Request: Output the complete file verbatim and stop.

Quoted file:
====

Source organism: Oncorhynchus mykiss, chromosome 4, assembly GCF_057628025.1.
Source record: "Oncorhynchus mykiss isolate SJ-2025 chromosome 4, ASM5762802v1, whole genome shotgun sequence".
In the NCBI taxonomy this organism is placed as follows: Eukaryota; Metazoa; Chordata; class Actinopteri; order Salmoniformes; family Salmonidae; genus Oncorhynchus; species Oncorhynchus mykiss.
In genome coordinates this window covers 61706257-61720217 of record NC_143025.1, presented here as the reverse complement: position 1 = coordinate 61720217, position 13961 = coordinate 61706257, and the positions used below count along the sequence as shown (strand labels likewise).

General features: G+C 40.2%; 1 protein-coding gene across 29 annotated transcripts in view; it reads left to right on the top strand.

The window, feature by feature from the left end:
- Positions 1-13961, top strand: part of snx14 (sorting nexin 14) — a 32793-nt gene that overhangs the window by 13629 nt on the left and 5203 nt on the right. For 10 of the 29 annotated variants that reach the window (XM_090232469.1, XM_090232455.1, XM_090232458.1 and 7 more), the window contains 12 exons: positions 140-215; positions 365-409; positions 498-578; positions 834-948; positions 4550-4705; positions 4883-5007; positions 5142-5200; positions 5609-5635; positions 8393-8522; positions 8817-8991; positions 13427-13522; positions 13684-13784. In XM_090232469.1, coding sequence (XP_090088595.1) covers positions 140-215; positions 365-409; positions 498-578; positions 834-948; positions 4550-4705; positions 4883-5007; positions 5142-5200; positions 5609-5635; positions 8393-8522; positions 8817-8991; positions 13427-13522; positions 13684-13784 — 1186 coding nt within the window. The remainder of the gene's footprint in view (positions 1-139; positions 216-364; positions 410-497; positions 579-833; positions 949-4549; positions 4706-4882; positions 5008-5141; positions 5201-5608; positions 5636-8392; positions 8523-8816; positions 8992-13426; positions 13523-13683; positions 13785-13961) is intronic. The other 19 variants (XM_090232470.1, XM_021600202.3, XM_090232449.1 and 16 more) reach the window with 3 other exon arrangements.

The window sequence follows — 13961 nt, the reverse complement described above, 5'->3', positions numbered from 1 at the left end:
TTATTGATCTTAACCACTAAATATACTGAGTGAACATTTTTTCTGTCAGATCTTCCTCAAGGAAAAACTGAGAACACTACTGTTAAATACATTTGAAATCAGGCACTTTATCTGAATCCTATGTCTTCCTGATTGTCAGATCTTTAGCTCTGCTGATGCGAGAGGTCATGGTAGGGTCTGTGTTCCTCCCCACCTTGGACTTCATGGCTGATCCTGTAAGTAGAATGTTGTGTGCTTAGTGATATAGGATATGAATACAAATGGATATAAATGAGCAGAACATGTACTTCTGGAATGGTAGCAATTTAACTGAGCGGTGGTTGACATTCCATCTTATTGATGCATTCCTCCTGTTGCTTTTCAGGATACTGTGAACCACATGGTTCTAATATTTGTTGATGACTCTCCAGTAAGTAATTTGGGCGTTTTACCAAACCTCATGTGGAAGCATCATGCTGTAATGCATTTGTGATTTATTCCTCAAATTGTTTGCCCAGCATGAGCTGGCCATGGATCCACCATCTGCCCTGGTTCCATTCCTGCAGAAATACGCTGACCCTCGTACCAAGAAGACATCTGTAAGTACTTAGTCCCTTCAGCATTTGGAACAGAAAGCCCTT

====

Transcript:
Source organism: Oncorhynchus mykiss, chromosome 4, assembly GCF_057628025.1.
Source record: "Oncorhynchus mykiss isolate SJ-2025 chromosome 4, ASM5762802v1, whole genome shotgun sequence".
In the NCBI taxonomy this organism is placed as follows: Eukaryota; Metazoa; Chordata; class Actinopteri; order Salmoniformes; family Salmonidae; genus Oncorhynchus; species Oncorhynchus mykiss.
In genome coordinates this window covers 61706257-61720217 of record NC_143025.1, presented here as the reverse complement: position 1 = coordinate 61720217, position 13961 = coordinate 61706257, and the positions used below count along the sequence as shown (strand labels likewise).

General features: G+C 40.2%; 1 protein-coding gene across 29 annotated transcripts in view; it reads left to right on the top strand.

The window, feature by feature from the left end:
- Positions 1-13961, top strand: part of snx14 (sorting nexin 14) — a 32793-nt gene that overhangs the window by 13629 nt on the left and 5203 nt on the right. For 10 of the 29 annotated variants that reach the window (XM_090232469.1, XM_090232455.1, XM_090232458.1 and 7 more), the window contains 12 exons: positions 140-215; positions 365-409; positions 498-578; positions 834-948; positions 4550-4705; positions 4883-5007; positions 5142-5200; positions 5609-5635; positions 8393-8522; positions 8817-8991; positions 13427-13522; positions 13684-13784. In XM_090232469.1, coding sequence (XP_090088595.1) covers positions 140-215; positions 365-409; positions 498-578; positions 834-948; positions 4550-4705; positions 4883-5007; positions 5142-5200; positions 5609-5635; positions 8393-8522; positions 8817-8991; positions 13427-13522; positions 13684-13784 — 1186 coding nt within the window. The remainder of the gene's footprint in view (positions 1-139; positions 216-364; positions 410-497; positions 579-833; positions 949-4549; positions 4706-4882; positions 5008-5141; positions 5201-5608; positions 5636-8392; positions 8523-8816; positions 8992-13426; positions 13523-13683; positions 13785-13961) is intronic. The other 19 variants (XM_090232470.1, XM_021600202.3, XM_090232449.1 and 16 more) reach the window with 3 other exon arrangements.

The window sequence follows — 13961 nt, the reverse complement described above, 5'->3', positions numbered from 1 at the left end:
TTATTGATCTTAACCACTAAATATACTGAGTGAACATTTTTTCTGTCAGATCTTCCTCAAGGAAAAACTGAGAACACTACTGTTAAATACATTTGAAATCAGGCACTTTATCTGAATCCTATGTCTTCCTGATTGTCAGATCTTTAGCTCTGCTGATGCGAGAGGTCATGGTAGGGTCTGTGTTCCTCCCCACCTTGGACTTCATGGCTGATCCTGTAAGTAGAATGTTGTGTGCTTAGTGATATAGGATATGAATACAAATGGATATAAATGAGCAGAACATGTACTTCTGGAATGGTAGCAATTTAACTGAGCGGTGGTTGACATTCCATCTTATTGATGCATTCCTCCTGTTGCTTTTCAGGATACTGTGAACCACATGGTTCTAATATTTGTTGATGACTCTCCAGTAAGTAATTTGGGCGTTTTACCAAACCTCATGTGGAAGCATCATGCTGTAATGCATTTGTGATTTATTCCTCAAATTGTTTGCCCAGCATGAGCTGGCCATGGATCCACCATCTGCCCTGGTTCCATTCCTGCAGAAATACGCTGACCCTCGTACCAAGAAGACATCTGTAAGTACTTAGTCCCTTCAGCATTTGGAACAGAAAGCCCTT